Currently, genetic circuits reproducing digital logic are limited in the multiplication and chaining of logic elements as each step requires a different signaling molecule. This triggers an inhomogeneous response and exposes the logic circuit to crosstalk.
We addressed these issues using dCas9-ω to build a functional bio-transistor. This catalytically dead version of Cas9 lacks the ability to cleave DNA, but can still bind it in a guided fashion. Recognition of the target sequence is mediated by a guide RNA (gRNA) moiety. We fused dCas9 to a RNA Polymerase (RNAP) recruiting element, the ω (omega) subunit. Depending on where dCas9-ω binds a promoter, it will either activate or inhibit transcription. At an optimal distance upstream from the transcriptional starting site (TSS), the w subunit recruits RNAP activating the transcription of the associated gene. However, when closer to the TSS, dCas9-ω sterically hinders RNAP action, thus inhibiting transcription.
In a classical biologic circuit, the transistor is composed of a promoter regulating an output gene. The input signal is incorporated by a protein regulating the promoter. In dCas9-ω bio-transistors, regulatory proteins are replaced by small gRNAs targeting the promoter. The modularity of gRNA sequences makes the multiplication of analog transistors possible and faster. Thanks to their similarity, dCas9-ω - sgRNA complexes behave in an homogeneous fashion, and the specificity of the gRNA prevents cross-talk between different transistors. Our team therefore confirmed following features:
- Inducibility of the promoter
- Homogeneity: Mutability of the promoter
Inducibility of the promoter
To verify induction and repression by dCas9-ω, we targeted a GFP controlling promoter once with an activating sgRNA and once with an inhibitory one. Figure 1 shows the GFP level is increased when placing dCas9-ω on the activating position (A). Inhibition (R1 and R2) is slightly higher than basal level of fluorescence. This could be explained by the great tightness of J23117 promoter (link Interlab) and by a small leakage due to the presence of the subunit. To prove an inhibitory sgRNA triggers fluorescence repression, we tested activating and inhibiting the gene at the same time (A/R1 and A/R2). We saw a clear decrease of fluorescence compared to the fully activated state.
Homogeneity: Mutability of the promoter
Logic gates and more complex circuits are composed of several transistors. Therefore we had to prove the activation/inhibition results we obtained were reproducible with a mutated version of the promoter. We changed the inhibitory and activating sequences on the promoter along with associated gRNAs. Figure 2 shows activation (A_alt) and inhibition (R1_alt and R2_alt) worked as expected. Unlike for the first tested promoter, inhibition is this time lower than the basal level (B_alt) but remains close to it. However, the overall pattern is well conserved.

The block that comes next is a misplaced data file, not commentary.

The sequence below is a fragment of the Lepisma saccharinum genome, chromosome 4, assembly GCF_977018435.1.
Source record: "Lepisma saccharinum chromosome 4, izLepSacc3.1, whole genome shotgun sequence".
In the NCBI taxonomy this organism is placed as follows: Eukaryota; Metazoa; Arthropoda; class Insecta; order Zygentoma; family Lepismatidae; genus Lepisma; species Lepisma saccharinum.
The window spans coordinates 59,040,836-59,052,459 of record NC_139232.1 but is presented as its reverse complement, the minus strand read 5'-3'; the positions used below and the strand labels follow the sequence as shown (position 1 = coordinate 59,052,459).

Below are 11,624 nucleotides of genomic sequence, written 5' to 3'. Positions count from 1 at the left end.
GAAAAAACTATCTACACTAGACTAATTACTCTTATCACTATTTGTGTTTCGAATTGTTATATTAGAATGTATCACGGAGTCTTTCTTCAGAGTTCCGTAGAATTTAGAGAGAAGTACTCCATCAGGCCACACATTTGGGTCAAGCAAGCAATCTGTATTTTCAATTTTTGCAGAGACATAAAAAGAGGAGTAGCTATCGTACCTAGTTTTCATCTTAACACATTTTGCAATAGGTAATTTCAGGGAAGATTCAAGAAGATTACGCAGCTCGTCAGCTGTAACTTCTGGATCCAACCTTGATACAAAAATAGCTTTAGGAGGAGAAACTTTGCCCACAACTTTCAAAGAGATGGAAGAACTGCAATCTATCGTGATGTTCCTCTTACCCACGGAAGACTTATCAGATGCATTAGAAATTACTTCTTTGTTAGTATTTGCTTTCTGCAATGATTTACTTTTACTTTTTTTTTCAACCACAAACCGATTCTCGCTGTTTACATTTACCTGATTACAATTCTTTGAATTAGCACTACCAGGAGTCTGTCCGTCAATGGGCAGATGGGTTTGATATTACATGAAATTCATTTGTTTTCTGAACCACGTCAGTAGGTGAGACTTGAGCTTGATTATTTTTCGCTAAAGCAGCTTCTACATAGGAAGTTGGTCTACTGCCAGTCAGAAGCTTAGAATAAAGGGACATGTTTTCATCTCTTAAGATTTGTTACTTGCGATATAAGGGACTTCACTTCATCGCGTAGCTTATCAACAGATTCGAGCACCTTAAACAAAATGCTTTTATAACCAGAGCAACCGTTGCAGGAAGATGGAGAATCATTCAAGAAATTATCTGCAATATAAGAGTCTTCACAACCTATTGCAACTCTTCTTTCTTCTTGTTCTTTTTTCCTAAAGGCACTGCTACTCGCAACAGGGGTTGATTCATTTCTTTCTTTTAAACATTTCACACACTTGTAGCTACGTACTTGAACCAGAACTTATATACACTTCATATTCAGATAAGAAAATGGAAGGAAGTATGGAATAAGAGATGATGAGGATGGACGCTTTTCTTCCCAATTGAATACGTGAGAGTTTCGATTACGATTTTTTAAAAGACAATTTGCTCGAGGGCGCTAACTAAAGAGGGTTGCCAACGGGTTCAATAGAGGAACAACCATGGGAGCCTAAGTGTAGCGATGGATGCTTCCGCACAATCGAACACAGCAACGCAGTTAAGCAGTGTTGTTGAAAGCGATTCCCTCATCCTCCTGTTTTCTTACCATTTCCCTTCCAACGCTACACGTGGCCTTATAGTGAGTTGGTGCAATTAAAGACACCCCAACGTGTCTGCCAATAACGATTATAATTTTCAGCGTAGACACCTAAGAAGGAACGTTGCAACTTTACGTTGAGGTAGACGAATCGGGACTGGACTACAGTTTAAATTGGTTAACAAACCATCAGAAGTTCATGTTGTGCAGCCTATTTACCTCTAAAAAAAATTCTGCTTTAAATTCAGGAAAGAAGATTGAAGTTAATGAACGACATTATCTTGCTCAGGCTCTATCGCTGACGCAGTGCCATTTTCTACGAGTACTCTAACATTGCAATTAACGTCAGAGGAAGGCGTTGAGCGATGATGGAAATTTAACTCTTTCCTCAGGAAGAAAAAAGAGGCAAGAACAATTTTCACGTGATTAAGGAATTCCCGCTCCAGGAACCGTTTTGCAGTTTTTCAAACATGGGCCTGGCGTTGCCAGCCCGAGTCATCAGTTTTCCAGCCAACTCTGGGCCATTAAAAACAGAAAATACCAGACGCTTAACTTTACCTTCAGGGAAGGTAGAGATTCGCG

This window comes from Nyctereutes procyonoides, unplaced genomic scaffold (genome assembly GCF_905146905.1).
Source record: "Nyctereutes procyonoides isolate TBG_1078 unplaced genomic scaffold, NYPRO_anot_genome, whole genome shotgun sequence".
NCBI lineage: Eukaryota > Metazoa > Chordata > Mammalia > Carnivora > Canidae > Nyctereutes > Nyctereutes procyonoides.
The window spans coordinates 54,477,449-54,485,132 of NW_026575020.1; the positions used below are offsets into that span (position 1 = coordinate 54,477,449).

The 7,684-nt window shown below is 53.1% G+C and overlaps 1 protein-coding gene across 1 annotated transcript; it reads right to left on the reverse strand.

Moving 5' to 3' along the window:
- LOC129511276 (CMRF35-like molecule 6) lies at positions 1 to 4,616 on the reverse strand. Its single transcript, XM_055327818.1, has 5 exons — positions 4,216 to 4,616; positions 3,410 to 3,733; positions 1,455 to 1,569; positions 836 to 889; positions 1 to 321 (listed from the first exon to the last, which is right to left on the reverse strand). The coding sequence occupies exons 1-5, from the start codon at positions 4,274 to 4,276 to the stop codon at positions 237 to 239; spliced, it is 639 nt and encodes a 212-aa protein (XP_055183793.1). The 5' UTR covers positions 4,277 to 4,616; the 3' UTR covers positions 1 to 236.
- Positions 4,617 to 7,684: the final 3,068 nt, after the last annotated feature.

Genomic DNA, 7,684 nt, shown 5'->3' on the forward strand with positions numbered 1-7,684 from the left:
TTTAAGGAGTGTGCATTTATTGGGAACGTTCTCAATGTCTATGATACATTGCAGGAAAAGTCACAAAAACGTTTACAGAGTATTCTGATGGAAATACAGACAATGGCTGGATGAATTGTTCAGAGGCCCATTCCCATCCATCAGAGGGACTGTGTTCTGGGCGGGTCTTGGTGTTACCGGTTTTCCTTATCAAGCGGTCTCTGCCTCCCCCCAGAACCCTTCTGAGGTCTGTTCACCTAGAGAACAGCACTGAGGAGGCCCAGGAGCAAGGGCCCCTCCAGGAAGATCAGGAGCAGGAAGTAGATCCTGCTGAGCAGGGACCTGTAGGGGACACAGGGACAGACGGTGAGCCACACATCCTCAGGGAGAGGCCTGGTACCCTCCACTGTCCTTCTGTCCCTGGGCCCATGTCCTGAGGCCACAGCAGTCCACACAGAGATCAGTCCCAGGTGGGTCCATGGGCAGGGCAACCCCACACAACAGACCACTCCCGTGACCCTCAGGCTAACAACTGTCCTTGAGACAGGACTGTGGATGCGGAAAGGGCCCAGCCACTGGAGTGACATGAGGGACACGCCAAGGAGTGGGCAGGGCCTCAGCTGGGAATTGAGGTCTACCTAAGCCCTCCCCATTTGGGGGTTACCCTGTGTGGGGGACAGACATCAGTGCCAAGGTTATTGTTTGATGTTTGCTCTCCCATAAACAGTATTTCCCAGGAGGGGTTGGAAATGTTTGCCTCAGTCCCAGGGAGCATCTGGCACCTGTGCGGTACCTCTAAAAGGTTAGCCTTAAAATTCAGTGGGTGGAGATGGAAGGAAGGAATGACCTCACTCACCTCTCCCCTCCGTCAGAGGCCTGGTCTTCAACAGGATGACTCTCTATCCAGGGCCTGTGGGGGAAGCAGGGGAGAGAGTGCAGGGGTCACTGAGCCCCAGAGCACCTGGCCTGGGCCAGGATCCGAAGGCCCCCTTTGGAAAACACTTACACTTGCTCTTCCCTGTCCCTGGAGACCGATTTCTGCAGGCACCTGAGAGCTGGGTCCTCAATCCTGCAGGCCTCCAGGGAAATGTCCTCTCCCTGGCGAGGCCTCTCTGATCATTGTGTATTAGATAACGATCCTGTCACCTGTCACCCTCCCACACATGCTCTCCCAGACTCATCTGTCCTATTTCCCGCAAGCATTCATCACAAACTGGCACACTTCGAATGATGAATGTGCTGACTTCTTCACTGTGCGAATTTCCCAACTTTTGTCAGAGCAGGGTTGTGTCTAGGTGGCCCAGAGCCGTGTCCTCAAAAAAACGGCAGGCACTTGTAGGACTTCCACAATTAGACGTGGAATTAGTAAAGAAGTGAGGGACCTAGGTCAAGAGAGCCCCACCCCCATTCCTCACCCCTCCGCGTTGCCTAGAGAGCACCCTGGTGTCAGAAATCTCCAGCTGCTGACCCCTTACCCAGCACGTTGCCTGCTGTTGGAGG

We tested the effect of non-complementary gRNAs on transistors controlling GFP. The output fluorescence levels are similar between each other and close to the basal level (Fig. 3). This proves inputs are specific to their transistor which is a strong hint at the robustness of our system.
To test the chainability of biotransistors, the following construct (FIg. 4) was induced with sgRNA x0 etc. Inducing the upstream transistor successfully resulted in induction of downstream transistor (A_u) to levels comparable to direct activation of J23117_alt (A_alt). We notice that the basal expression of the downstream reporter J23117_alt in chained configuration (B_d) is higher than the basal expression of regular J23117_alt (B_alt). This is probably due to leakage from the upstream promoter, as repressing the upstream promoter (R_u) resulted in lower fluorescent output. We therefore believe that our transistors could be chained to form more complex circuits. As far as we know, chaining dCas9-ω-regulated promoters hadn’t been attempted. This might be the first exclusively dCas9-based bio-circuit in E. coli !